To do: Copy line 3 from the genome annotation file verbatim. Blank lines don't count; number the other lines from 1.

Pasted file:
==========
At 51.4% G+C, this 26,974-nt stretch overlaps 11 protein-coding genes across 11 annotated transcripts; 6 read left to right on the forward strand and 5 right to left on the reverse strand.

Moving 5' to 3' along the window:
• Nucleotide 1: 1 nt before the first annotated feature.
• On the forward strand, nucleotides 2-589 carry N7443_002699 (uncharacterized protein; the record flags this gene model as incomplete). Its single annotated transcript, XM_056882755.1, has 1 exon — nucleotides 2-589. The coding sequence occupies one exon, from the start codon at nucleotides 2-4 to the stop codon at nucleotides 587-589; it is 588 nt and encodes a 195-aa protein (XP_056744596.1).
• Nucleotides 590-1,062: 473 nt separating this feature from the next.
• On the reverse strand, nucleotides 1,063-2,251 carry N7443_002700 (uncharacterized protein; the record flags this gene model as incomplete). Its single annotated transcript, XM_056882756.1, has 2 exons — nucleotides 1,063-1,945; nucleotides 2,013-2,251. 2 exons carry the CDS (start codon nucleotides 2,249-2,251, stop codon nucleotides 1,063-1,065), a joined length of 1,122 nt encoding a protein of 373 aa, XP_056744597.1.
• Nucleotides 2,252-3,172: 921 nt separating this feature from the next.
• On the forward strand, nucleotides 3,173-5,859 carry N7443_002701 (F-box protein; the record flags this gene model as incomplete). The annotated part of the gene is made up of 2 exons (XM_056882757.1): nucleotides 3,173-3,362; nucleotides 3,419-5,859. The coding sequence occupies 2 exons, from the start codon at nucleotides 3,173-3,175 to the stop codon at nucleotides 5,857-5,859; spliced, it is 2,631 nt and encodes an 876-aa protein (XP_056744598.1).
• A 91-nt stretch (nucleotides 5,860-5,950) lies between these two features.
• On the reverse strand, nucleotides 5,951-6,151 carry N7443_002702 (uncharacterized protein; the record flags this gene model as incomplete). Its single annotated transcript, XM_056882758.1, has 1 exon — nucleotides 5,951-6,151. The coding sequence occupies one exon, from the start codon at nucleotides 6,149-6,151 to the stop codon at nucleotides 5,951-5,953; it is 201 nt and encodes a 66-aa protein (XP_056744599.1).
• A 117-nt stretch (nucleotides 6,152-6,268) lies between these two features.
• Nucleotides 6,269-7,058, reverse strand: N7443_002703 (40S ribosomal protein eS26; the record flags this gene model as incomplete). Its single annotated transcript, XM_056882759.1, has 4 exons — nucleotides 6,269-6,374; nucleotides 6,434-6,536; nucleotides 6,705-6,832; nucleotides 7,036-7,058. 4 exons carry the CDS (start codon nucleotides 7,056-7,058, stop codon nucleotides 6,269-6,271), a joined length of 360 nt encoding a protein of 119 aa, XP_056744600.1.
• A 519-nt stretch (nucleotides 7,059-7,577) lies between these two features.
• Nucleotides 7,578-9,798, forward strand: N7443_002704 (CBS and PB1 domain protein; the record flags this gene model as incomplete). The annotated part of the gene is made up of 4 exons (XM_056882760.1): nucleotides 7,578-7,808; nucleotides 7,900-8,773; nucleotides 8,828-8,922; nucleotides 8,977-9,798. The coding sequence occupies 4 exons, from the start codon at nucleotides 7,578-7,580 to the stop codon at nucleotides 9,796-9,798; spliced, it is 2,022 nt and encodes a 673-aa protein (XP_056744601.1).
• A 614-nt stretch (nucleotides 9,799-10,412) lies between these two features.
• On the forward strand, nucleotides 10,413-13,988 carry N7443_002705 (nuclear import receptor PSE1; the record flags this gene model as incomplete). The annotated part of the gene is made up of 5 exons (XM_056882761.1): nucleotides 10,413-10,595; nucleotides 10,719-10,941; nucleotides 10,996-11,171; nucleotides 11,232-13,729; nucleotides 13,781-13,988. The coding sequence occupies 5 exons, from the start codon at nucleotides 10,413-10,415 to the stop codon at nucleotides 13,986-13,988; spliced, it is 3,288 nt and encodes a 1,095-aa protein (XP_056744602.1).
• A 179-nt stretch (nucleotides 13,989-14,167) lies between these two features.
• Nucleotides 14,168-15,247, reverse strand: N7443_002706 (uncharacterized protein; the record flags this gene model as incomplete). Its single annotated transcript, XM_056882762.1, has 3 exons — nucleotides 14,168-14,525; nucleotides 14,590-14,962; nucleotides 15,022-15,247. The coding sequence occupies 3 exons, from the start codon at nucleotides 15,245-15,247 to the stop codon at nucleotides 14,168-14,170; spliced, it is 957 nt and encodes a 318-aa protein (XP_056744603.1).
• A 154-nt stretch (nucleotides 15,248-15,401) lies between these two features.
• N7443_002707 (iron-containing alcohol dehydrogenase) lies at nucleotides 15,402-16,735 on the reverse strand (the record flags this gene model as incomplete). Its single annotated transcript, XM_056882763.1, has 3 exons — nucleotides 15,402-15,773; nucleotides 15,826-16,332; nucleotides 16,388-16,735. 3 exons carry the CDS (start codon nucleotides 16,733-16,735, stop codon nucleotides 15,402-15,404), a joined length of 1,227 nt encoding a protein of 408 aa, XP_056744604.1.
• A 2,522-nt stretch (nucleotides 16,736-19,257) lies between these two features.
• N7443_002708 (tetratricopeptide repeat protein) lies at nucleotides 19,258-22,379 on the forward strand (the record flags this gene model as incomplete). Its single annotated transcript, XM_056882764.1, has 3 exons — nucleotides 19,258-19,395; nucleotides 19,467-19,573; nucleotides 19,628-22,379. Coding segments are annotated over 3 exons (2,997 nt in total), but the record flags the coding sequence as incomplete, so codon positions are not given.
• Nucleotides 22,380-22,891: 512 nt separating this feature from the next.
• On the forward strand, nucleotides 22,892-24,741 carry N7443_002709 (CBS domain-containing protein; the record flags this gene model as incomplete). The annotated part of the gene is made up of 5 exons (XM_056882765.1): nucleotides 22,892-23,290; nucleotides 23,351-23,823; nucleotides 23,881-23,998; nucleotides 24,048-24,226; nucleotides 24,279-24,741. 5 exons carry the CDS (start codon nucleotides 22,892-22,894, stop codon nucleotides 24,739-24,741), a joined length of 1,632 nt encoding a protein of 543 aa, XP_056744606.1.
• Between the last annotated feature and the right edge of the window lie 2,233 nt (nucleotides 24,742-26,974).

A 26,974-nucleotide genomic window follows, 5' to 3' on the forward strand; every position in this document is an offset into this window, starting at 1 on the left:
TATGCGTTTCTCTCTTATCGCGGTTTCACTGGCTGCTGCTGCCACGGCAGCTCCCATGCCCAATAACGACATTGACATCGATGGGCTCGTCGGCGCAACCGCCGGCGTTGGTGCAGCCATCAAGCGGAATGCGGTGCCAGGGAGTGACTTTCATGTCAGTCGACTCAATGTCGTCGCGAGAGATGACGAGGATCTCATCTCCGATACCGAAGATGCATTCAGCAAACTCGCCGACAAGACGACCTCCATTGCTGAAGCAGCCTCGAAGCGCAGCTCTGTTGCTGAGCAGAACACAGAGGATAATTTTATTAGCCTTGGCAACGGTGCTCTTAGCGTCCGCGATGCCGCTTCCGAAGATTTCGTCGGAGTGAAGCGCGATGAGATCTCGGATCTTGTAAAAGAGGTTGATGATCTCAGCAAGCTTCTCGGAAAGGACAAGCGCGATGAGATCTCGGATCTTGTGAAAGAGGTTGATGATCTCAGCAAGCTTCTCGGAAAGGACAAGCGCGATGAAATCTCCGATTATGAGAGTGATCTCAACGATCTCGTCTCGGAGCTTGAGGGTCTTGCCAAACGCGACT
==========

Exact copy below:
• Nucleotide 1: 1 nt before the first annotated feature.